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Oct 31, 2008 | 02:31 GMT
4 mins read
Geopolitical Diary: Third Quarter GDP in Geopolitical Perspective
It can be difficult to separate the important from unimportant on any given day.
Reflections mean to do exactly that — by thinking about what happened today, we can consider
what might happen tomorrow.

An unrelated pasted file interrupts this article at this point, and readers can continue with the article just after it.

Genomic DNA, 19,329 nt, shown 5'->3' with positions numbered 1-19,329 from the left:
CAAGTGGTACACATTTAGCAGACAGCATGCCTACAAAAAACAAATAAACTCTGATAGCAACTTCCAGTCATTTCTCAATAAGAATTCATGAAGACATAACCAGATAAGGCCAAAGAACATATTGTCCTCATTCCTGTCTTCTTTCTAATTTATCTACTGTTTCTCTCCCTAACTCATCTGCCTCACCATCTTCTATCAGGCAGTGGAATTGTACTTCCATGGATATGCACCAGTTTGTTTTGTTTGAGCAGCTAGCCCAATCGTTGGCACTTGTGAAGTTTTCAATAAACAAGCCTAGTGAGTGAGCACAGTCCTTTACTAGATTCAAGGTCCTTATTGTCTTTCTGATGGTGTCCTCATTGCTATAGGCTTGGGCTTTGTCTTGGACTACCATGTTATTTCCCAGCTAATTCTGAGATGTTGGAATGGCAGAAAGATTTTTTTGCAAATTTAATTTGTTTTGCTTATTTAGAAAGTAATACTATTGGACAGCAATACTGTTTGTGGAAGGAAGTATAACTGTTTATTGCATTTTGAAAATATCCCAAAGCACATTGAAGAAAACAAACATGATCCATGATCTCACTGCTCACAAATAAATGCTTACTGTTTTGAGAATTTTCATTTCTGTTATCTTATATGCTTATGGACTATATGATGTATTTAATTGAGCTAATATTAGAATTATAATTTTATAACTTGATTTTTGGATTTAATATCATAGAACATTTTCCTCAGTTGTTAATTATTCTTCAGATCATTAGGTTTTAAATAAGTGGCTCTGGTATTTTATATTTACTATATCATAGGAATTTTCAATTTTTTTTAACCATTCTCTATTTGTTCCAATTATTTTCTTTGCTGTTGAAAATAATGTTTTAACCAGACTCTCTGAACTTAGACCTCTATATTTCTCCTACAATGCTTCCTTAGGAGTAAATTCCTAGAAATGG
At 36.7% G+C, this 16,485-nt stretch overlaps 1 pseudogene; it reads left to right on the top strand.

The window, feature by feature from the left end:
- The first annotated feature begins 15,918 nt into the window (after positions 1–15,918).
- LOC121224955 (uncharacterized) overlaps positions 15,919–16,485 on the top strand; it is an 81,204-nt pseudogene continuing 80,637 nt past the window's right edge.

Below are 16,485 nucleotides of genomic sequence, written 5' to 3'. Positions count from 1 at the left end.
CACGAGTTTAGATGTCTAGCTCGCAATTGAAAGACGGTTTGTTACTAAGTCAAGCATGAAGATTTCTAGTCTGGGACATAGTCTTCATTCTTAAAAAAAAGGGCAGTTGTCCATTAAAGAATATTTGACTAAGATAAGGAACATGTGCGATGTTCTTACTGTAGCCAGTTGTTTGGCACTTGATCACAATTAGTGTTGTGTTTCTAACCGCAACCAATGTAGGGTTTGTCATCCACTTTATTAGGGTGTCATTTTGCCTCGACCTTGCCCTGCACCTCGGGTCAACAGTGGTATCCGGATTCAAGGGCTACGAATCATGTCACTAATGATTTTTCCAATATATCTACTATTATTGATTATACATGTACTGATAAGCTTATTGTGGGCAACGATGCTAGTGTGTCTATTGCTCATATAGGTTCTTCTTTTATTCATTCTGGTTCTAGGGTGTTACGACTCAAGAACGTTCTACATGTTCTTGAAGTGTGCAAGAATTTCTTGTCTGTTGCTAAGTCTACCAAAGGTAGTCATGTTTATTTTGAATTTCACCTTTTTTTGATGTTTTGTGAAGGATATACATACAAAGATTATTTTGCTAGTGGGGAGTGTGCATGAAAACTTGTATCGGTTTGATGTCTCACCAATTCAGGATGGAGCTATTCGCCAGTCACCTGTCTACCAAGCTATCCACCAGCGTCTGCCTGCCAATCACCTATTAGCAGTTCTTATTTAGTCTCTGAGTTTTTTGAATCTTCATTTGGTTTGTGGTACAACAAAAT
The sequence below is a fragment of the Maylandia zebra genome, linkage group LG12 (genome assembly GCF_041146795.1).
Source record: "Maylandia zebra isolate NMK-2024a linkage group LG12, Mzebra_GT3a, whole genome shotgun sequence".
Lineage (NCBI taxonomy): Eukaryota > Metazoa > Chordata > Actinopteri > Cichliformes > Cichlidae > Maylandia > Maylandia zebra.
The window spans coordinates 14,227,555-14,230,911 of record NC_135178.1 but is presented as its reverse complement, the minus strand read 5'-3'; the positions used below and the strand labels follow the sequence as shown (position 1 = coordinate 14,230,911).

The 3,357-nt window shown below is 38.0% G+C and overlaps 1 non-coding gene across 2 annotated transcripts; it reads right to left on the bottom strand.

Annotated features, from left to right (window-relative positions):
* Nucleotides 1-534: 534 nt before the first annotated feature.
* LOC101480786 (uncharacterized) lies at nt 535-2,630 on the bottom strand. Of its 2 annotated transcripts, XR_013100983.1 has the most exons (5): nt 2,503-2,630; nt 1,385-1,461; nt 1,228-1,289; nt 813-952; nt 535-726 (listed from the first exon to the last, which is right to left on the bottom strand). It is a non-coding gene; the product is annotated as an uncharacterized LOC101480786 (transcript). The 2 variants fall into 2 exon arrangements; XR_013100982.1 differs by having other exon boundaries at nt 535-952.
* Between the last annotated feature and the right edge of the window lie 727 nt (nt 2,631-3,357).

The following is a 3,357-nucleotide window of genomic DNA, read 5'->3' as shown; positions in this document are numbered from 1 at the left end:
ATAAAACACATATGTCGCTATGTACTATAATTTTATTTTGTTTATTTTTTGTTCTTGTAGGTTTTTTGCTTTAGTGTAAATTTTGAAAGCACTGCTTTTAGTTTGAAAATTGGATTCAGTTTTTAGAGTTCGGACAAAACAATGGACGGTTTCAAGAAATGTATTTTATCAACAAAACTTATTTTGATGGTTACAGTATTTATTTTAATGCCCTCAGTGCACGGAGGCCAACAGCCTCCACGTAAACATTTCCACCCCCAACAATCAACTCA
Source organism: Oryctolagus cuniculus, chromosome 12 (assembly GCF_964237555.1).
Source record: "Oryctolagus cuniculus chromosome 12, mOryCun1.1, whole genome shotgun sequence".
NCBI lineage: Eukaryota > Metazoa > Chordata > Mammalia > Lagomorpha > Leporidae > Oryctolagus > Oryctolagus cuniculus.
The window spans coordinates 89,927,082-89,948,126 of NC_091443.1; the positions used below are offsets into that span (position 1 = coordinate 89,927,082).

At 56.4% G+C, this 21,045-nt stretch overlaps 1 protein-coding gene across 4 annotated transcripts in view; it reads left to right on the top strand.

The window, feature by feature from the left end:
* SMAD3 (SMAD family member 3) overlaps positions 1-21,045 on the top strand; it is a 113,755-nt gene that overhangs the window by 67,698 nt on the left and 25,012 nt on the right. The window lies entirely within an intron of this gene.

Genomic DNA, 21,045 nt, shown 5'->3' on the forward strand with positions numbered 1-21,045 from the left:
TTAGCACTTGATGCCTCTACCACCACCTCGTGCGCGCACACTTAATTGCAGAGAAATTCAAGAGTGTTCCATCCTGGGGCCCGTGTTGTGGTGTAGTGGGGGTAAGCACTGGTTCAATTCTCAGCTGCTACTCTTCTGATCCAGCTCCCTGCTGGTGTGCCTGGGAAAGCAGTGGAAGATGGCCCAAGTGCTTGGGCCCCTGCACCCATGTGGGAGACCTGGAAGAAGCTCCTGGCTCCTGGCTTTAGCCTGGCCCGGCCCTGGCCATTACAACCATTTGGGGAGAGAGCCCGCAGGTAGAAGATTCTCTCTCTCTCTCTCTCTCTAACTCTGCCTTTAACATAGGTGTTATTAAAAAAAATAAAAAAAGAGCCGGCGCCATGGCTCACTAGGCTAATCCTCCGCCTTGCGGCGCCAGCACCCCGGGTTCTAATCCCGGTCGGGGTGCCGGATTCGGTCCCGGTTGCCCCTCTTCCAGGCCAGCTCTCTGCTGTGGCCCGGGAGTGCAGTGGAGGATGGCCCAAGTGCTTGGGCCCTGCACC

Figures for third quarter U.S. gross domestic product (GDP) have come in, and they show the economy has contracted by 0.3 percent. This is not the final number; there will be two additional revisions in the coming months that can alter this figure substantially. Therefore, the economy may not have contracted at all, or it may have contracted more than reported. For the moment, however, the United States is in recession. As we have commented before, there is no possible argument as to what a recession is. It is when GDP declines. If it declines for two quarters, the economy is in recession for two quarters. If it doesn't decline, we are not in recession. We point that out to avoid metaphysical discussions on the nature of recessions. What is most striking — at least about this preliminary figure — is how small the number is. Given that the subprime crisis has been with us in various forms for more than a year and its various spinoffs all through this quarter, it is striking that we have not seen declines in excess of 1 percent. Certainly, the system has decelerated. Second quarter growth was more than 3 percent, so we have slowed down by more than 3 percent annualized. We hit the brakes. At the same time, it gives us a sense of how strong the underlying economy was. A deceleration of more than 3 percent left the economy barely in recession — and that was with the double hit of the financial crisis and high commodity prices. We can expect an additional slowdown this quarter, probably along the lines of the 1-2 percent contractions we saw in 2000-2001. But even that is unclear. The real hit from the financial crisis came in October, and it leaves two full months for some amelioration as credit eases a bit. At the same time, oil prices have plunged, and that has removed some pressure on the system. The geopolitical point is this: The crisis is routinizing itself. We mean by this that the economic pattern — as opposed to the financial — is taking a recognizable form. We have slowed somewhat more rapidly than normal, but commodity prices have plunged early in the piece. We would expect bad numbers in the last quarter, but possibly not as bad as some have said. The problems will persist through the spring, but we should see recovery in the summer. We are in recession, and it looks pretty much like what we saw in the past two recessions. It certainly doesn't look anything like the 1970s. Interest rates aren't through the roof, and we don't have double-digit unemployment and inflation. So in trying to benchmark this process, the United States is behaving better than most expected, and in line with what we have seen in the past. The two things to watch now are China and Europe. When the Americans catch cold, the Chinese catch pneumonia. They are extremely dependent on American consumption, and a recession is going to pressure their economy. It will be important to watch Beijing's management of the Chinese economy — especially of unemployment — in the face of an American slowdown. The Europeans have created their own, proprietary financial meltdown in Eastern Europe. By expanding their banks in Europe outside the eurozone, the Europeans lent money — especially mortgages — to Hungarians, Romanians and others denominated in euros and Swiss francs. As the euro appreciated relative to the local currency, the cost of these loans soared and the ability of borrowers to pay them back declined. Banks assumed currency stability. They assumed wrong, and this will be a crisis with geopolitical implications.